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Manichaeism, Skepticism, and Fideism

Examines the theology of Lord Byron's closet drama Cain, A Mystery

George Gordon, Lord Byron's Cain, A Mystery has been labeled blasphemous by several critics, but reaction to the closet drama has not followed clearly defined political lines. It has been admired by the conservative Sir Walter Scott and the Orthodox Catholic Thomas Moore yet criticized by the liberal Hobouse and the heterodox William Blake (Corbett 146). Byron has been accused of supporting Manichaeism in the play and of failing to offset Cain's irreverent arguments with equally convincing yet pious arguments from the mouths of Able and Adam (Lovell 441). The skepticism evident in Cain has been seen (and in our day even celebrated) as an attempt to undermine Christianity. It has long been "taken for granted that Lucifer was the mouthpiece of Byron, that the author [. . . ] was not 'on the side of angels'" (Coleridge 177). Yet it may be argued that Byron's Cain actually repudiates Manichaeism and uses skepticism not to undermine Christianity per se, but to reject the rationalization of Christianity in favor of fideism.

Byron wished to know why the "Quartering Reviewers" accused him of Manichaeism. "I am not a Manichean - nor Any-chean," he wrote. "I can't tell what [your] people mean by making me a hobgoblin" (Corbett 163). Such critics may have associated Byron with Manichaeism simply as another way of labeling him a part of the "Satanic School." Manichaeism was not actually a Christian heresy; it was a distinct religion requiring strict physical discipline. Adepts of the religion "were expected to refrain altogether from sex; the married laity should observe strict monogamy" (Smart 227). Yet "the orthodox were told that among the Manichees 'no modesty, no sense of honour and no chastity whatever is to be found; their moral code is a mass of falsehoods, [and] their religious beliefs are shared by the devil'" (Johnson 51).

However, most of the Manichees' religious beliefs are not shared by Byron's devil. The Manichees believed that the "prince of Darkness" desired to "produce as many bodies as possible to house and trap the light" (Smart 227). This is why celibacy was encouraged. But Lucifer encourages the destruction of life. Cain's meeting with the spirit depresses him to the point where he considers killing Enoch and actually kills Abel. The Manichees also believed in truth-telling and nonviolence and expected adherents to pray four times a day (Smart 227). Lucifer twists words, encourages violence, and abjures prayer: "I scorn all / That bows to him, who made things but to bend" (1.1.237-38).

Most discerning critics have associated Cain with only the dualistic aspects of the Manichees' religion. According to Ricardo J. Quinones, Cain inhabits a universe of "great Manichean and irreconcilable dual principles" (55). To Dr. James Kennedy, Byron himself appeared to have possessed "some erroneous opinion similar to the Manicheans, with respect to the power of God over Satan, or the evil principle" (Lovell 438). Dualism is the belief that there are two equal and independent powers--one bad and the other good--that have "both existed from all eternity. Neither [. . .] has any more right than the other to call itself God. Each presumably thinks it is good and the other bad" (Lewis Mere 48).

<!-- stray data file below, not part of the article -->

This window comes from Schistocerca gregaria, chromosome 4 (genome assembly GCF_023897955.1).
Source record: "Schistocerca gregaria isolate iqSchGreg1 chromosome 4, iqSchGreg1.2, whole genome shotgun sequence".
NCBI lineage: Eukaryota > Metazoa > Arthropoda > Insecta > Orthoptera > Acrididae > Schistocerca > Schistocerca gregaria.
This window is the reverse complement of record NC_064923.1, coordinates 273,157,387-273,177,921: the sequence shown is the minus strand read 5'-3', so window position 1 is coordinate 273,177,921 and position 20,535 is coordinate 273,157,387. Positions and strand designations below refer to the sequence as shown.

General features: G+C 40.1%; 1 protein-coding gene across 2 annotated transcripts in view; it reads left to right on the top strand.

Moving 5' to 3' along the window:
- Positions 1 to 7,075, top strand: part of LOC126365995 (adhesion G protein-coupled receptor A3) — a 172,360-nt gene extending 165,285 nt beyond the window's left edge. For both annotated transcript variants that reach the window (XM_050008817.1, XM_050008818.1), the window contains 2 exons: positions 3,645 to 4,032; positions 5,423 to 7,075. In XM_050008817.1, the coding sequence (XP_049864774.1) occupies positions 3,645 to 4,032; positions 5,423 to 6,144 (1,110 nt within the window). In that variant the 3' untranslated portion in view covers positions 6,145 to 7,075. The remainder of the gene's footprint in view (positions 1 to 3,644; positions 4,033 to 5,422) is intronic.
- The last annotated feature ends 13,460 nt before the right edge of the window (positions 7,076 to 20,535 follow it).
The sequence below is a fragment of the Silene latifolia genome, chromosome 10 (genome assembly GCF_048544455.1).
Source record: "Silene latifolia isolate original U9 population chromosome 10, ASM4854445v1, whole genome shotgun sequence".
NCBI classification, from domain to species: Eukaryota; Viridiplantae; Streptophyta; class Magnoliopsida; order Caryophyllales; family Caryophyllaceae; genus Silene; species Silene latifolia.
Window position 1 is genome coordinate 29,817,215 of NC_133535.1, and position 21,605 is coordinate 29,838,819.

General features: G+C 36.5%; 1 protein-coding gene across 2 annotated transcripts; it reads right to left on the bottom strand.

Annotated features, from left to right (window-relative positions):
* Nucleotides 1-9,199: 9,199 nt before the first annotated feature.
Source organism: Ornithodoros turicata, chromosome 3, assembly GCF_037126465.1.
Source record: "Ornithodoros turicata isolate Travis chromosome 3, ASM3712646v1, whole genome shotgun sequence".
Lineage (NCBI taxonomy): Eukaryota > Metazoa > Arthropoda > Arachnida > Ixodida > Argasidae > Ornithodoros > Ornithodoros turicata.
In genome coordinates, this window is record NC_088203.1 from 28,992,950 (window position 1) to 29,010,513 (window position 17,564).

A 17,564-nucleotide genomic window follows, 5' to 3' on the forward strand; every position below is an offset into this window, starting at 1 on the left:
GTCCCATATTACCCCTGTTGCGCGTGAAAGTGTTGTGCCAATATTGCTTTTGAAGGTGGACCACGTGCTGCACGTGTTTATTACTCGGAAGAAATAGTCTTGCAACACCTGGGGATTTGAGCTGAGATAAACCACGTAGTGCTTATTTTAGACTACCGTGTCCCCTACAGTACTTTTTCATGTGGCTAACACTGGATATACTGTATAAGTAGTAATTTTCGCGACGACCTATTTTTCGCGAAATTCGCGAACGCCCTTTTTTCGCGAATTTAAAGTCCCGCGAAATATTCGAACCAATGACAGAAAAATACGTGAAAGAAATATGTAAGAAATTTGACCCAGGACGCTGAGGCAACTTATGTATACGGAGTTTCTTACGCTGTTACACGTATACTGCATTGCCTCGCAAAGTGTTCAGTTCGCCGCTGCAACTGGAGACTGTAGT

Lucifer is at first ambiguous about his perceived role in the universe, much as he is ambiguous about his role (or lack thereof) as tempter in the Garden. When Cain tells Lucifer he looks like a god, Lucifer replies, "I am none" (1.1.128). Yet he later refers to Jehovah as "the other God" (2.1.6). When Cain asks Lucifer if he is God's equal, Lucifer's response is again ambiguous:

No;--I have nought in common with him!
Nor Would: I would be aught above--beneath
Aught save a sharer or servant of
His power. (1.1.304-07)

Lucifer does not claim equality, but he does claim independence. According to Martyn Corbett, "the first hint of that coevality upon which, towards the end of the second act, Lucifer expands" occurs when Lucifer tells Cain that "[h]e who bows not to him has bowed to me" (1.1.315; 152). Of course, rather than implying dual control of the Universe, this may simply be another way of stating Christ's claim that "he that is not with me is against me" (Matt. 12.30).

But Lucifer's assertions become clearer as the play progresses. He claims to have aided in creation, which does fit well with the dualism of the Manichees, who believed that both the "Father of Light" and the "Prince of Darkness" had a hand in creation (1.1.531; Smart 227). Lucifer also implies that he too has the power to save: "I will not say, / Believe in me, as a conditional creed / To save thee" (2.1.20-22). Finally, he makes the direct claim, "we reign / Together; but our dwellings are asunder" (2.2.376-77). He even refers to himself as a part of "the great double Mysteries" and as one of "the two Principles" (2.2.403). In keeping with dualism, he sees himself as good and God as evil: